*** Doc Callahan, retired professor, part-time farmer, and full-time pontificator, receives countless inquiries about the food we eat, and after hours of deep thought, he provides the road apples of knowledge that help fertilize the mind. This week, Doc bites into lab burgers, quinoa, and deep fat fried addictions.
I saw reports about hamburgers that are made in laboratories. At $350,000 a patty, the price is a bit out of my range, but I’m wondering if this means cattle farming is on the way out. Can you help me figure out “where’s the beef”?
McBaffled in Memphis
I wouldn’t sell your shares in Beefworld quite yet. These stem cell patties are a long way from mass production. The sign outside the Dutch lab says “One Served” while I imagine McDonalds is up to “Trillions Served” by now. The topic brings up other interesting points, though. As you can see in this link, the scientist and the financial backer emphasize the need for lab meat to feed the world and to end the “negative aspects” of livestock production. At the same time, some experts claim meat production is more efficient and necessary than ever, as this short interview demonstrates. I suggest you read credible information and make your mind up about what to eat. I’ll throw real burgers on the barbie this summer, but if a lab burger ever floats by, I’ll try it—as long as it’s not called something like Soylent Burger.
Boy, do I feel dumb. I read a piece about the ten most commonly mispronounced food words, and I find that I’m mispronouncing six of them—I’ve never even heard of the other four. What happened to the good old days when I just had to know how to say “meat, potatoes, and gravy”?
Tongue-tied in Toledo
Don’t worry. Creative butchering of word pronunciations is second only to grammar malpractice in this country, so spit it out however you want. I read that same article, and I feel the same as you do. I thought quinoa was a Bolivian rodent. And gnocchi sounds like a character from a Disney cartoon about garden gnomes. But don’t let it stop you from trying new foods. Just remember, when you ask for a quesadilla, it does not rhyme with armadillo, and a gyro is not pronounced as if it’s a shortened version of gyrate. By the way, do you pour gravy on po-tay-toes or pa-tah-toes?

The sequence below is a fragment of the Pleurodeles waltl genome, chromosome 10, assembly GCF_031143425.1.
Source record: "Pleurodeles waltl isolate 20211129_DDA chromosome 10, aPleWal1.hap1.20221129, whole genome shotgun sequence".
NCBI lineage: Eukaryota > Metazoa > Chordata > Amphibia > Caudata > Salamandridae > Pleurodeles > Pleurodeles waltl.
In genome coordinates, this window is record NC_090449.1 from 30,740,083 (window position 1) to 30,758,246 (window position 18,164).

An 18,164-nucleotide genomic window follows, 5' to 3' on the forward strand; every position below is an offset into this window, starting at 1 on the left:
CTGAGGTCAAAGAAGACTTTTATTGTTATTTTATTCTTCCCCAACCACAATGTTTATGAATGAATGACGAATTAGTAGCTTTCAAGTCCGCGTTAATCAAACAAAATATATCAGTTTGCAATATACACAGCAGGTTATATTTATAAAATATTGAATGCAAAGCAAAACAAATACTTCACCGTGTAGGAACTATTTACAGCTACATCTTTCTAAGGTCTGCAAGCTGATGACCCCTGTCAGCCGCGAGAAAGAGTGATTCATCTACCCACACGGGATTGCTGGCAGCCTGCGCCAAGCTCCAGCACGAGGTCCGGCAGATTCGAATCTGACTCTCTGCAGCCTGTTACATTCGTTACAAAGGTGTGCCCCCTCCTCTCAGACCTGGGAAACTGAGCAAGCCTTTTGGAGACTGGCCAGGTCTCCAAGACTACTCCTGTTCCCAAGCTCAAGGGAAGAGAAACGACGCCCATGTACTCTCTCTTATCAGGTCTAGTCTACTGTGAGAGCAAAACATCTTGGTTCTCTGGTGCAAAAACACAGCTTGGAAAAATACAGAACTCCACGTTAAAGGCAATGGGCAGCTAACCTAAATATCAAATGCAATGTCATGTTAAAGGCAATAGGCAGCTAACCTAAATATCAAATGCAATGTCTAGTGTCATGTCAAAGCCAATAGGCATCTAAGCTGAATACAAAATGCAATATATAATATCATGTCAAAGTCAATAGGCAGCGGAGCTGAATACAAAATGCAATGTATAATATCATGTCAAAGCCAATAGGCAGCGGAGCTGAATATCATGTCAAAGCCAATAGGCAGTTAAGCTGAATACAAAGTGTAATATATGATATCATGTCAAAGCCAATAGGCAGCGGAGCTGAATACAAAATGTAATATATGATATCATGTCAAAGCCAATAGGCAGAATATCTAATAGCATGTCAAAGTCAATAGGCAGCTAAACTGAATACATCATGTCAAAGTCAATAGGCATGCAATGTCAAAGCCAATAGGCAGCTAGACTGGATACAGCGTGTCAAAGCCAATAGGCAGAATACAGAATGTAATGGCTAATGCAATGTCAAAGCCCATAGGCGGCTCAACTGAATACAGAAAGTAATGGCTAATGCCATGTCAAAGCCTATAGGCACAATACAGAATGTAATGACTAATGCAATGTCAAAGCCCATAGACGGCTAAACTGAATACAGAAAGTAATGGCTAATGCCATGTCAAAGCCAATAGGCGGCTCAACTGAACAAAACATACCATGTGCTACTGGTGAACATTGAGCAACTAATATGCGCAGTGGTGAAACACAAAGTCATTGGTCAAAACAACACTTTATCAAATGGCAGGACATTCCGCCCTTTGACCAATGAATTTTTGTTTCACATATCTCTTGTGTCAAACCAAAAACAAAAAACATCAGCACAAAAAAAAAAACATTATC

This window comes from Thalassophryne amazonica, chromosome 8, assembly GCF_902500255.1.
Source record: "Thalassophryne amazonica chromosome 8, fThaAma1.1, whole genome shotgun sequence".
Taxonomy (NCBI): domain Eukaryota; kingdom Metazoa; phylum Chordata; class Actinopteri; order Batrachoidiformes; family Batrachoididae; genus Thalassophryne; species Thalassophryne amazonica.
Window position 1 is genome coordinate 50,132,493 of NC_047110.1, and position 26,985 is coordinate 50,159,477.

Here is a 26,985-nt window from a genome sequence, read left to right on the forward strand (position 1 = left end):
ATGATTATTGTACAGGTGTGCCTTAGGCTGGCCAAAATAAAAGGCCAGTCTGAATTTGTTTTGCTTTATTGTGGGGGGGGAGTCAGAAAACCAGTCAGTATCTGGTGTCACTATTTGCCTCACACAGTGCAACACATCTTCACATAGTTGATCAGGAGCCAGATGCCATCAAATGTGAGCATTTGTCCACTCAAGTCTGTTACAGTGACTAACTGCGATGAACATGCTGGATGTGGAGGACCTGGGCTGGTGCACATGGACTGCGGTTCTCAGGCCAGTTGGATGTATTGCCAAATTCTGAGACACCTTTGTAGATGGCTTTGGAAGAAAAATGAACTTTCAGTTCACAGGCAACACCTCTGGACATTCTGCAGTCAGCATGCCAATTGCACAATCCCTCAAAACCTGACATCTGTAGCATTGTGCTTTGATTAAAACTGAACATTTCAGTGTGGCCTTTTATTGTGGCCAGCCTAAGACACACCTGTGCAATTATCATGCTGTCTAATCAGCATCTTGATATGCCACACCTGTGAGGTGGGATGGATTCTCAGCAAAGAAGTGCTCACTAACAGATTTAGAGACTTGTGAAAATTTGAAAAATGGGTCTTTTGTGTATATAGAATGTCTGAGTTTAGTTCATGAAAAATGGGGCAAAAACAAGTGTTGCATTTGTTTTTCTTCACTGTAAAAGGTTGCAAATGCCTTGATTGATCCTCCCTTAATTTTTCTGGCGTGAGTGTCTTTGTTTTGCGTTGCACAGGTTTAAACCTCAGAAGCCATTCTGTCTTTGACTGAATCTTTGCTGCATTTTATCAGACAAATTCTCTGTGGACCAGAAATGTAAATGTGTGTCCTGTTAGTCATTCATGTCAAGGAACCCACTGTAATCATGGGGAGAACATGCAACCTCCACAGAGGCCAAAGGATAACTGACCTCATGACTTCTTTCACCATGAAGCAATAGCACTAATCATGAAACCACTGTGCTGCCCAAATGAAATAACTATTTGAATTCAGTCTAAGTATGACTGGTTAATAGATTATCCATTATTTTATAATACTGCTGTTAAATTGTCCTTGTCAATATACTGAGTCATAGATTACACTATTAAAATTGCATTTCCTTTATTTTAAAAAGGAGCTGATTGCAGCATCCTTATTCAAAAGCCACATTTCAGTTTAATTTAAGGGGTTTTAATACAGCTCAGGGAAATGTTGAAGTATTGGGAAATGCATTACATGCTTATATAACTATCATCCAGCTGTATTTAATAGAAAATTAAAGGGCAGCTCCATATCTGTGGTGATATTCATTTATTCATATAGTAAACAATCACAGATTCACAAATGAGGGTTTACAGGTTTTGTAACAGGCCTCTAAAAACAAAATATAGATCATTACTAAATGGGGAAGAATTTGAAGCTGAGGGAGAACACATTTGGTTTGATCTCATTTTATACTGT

I moved from Iowa long ago, but every year at this time, I crave deep fried food on a stick. My nutritionist calls it the Iowa State Fair Syndrome. Any remedies?
Deep Fried in Florida
Dear Deep Fried,
The famous fair starts this week, and the latest culinary offerings include shrimp corndogs, smoothies on a stick, and bacon wrapped riblets on a stick. Years ago Iowa scientists concocted a secret ingredient to make fair food addictive. Why else would thousands battle heat, crowds, and cholesterol to munch on fried brownies on a stick? Instead of fighting the trend, I might join it. I have the usual zucchini-gone-wild crop in my garden this year, so I plan to open a stall at the fair. Deep fat fried zucchini on a stick might sell if I wrap bacon around it. Let’s face it—here in Iowa, deep fat fried styrofoam on a stick would sell if it had bacon around it.
by dan gogerty (photo from ameseatsflavors.com)